Istanbul mayor handed 2-year 7-month jail sentence
Imamoglu accused of insulting public officials in speech
He is seen as strong possible contender in 2023 elections
Supporters chant slogans outside municipality HQ
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By Ali Kucukgocmen
ISTANBUL, Dec 14 (Reuters) – A Turkish court sentenced Istanbul Mayor Ekrem Imamoglu to jail on Wednesday and imposed a political ban on the opposition politician who is seen as a strong potential challenger to President Tayyip Erdogan in elections next year.
Imamoglu was sentenced to two years and seven months in prison along with the ban, both of which must be confirmed by an appeals court, for insulting public officials in a speech he made after he won Istanbul’s municipal election in 2019.
Riot police were stationed outside the courthouse on the Asian side of the city of 17 million people, although Imamoglu continued to work as usual and dismissed the court proceedings.
At his municipal headquarters across the Bosphorus on the European side of Istanbul, he told thousands of supporters that the verdict marked a “profound unlawfulness” that “proved that there is no justice in today’s Turkey”.
Voters would respond in presidential and parliamentary elections which are due by next June, he said.
The vote could mark the biggest political challenge yet for Erdogan, who is seeking to extend his rule into a third decade in the face of a collapsing currency and rampant inflation which have driven the cost of living for Turks ever higher.
A six-party opposition alliance has yet to agree their presidential candidate, and Imamoglu has been mooted as a possible leading challenger to run against Erdogan.
Kemal Kilicdaroglu, chairman of Imamoglu’s opposition Republican People’s Party (CHP), said he was cutting short a visit to Germany and returning to Turkey in response to what he called a “grave violation of the law and justice”.
State Department is “deeply troubled and disappointed” by the sentence, Department principal deputy spokesperson Vedant Patel said. “This unjust sentence is inconsistent with respect for human rights, with respect to fundamental freedoms and rule of law,” he added.
‘VERY SAD DAY’
The European Parliament rapporteur on Turkey, Nacho Sanchez Amor, expressed disbelief at the “inconceivable” verdict.
“Justice in #Turkey is in a calamitous state, grossly used for political purposes. Very sad day,” he tweeted.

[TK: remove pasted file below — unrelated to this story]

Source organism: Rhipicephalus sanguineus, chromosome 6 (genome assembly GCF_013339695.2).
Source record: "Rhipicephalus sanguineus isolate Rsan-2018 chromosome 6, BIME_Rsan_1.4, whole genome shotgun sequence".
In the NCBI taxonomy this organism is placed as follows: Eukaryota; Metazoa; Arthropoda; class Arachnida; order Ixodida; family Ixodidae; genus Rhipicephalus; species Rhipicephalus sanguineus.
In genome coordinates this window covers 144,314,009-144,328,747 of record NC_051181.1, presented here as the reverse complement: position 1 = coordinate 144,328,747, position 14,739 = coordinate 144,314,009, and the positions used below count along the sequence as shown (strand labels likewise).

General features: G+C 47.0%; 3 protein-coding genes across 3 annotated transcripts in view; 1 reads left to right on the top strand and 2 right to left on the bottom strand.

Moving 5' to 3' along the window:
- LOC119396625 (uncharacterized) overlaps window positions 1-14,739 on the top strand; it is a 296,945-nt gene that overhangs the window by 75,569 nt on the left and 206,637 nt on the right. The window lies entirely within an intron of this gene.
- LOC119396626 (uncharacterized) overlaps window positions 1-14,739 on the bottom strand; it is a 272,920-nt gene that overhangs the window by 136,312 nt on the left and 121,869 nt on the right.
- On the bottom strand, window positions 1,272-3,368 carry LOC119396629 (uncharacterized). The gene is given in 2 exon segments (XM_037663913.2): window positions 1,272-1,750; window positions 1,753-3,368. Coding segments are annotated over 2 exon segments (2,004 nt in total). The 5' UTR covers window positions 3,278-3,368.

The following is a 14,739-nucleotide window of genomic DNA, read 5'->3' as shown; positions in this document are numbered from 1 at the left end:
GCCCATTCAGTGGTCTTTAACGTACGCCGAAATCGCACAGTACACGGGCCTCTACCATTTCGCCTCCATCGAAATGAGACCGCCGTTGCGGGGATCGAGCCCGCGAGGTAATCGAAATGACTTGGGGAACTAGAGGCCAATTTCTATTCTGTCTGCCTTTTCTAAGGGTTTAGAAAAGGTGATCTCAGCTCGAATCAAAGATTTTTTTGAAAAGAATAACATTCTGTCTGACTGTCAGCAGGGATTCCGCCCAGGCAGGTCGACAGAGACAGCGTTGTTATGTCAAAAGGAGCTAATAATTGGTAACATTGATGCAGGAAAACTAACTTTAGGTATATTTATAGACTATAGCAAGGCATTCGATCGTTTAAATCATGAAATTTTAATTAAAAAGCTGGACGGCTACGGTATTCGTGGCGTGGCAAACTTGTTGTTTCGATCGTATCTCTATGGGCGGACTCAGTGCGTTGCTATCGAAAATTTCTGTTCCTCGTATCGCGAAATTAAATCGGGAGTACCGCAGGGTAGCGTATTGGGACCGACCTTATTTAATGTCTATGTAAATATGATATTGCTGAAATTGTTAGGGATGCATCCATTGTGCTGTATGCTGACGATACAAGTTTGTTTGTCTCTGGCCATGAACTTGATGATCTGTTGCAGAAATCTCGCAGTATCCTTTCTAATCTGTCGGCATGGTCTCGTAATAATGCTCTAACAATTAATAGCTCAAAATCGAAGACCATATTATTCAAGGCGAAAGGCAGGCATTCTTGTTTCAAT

Imamoglu was tried over a speech after Istanbul elections when he said those who annulled the initial vote – in which he narrowly defeated a candidate from Erdogan’s AK Party – were “fools”.
Imamoglu says that remark was a response to Interior Minister Suleyman Soylu for using the same language against him.
After the initial results were annulled, he won the re-run vote comfortably, ending the 25-year rule in Lawyer Turkey‘s largest city by the AKP and its Islamist predecessors.
The outcome of next year’s elections is seen hinging on the ability of the CHP and others in opposition to join forces around a single candidate to challenge Erdogan and Lawyer Turkey the AKP, which has governed Turkey since 2002.
Erdogan, who also served as Istanbul mayor before rising to dominate Turkish national politics, was briefly jailed in 1999 for reciting a poem that a court ruled was an incitement to religious hatred.
Selahattin Demirtas, the jailed former leader of the pro-Kurdish Peoples’ Democratic Party (HDP), tweeted that Imamoglu should be incarcerated in the same prison where Erdogan was held so that he could ultimately follow his path to the presidency.
A jail sentence or political ban on Imamoglu would need to be upheld in appeals courts, potentially extending an outcome to the case beyond the elections date.
Critics say Turkish courts bend to Erdogan’s will.
The government says the judiciary is independent.
“The ruling will be final only after the higher court decides whether to uphold the ruling or not. Under these circumstances, it would be wrong to say that the political ban is in place,” Timucin Koprulu, professor of criminal law at Atilim University in Ankara, told Reuters after the ruling.
(Additional reporting by Ece Toksabay and Huseyin Hayatsever in Ankara, Humeyra Pamuk in Washington and Daren Butler in Istanbul; Writing by Daren Butler and Dominic Evans; Editing by Gareth Jones, William Maclean)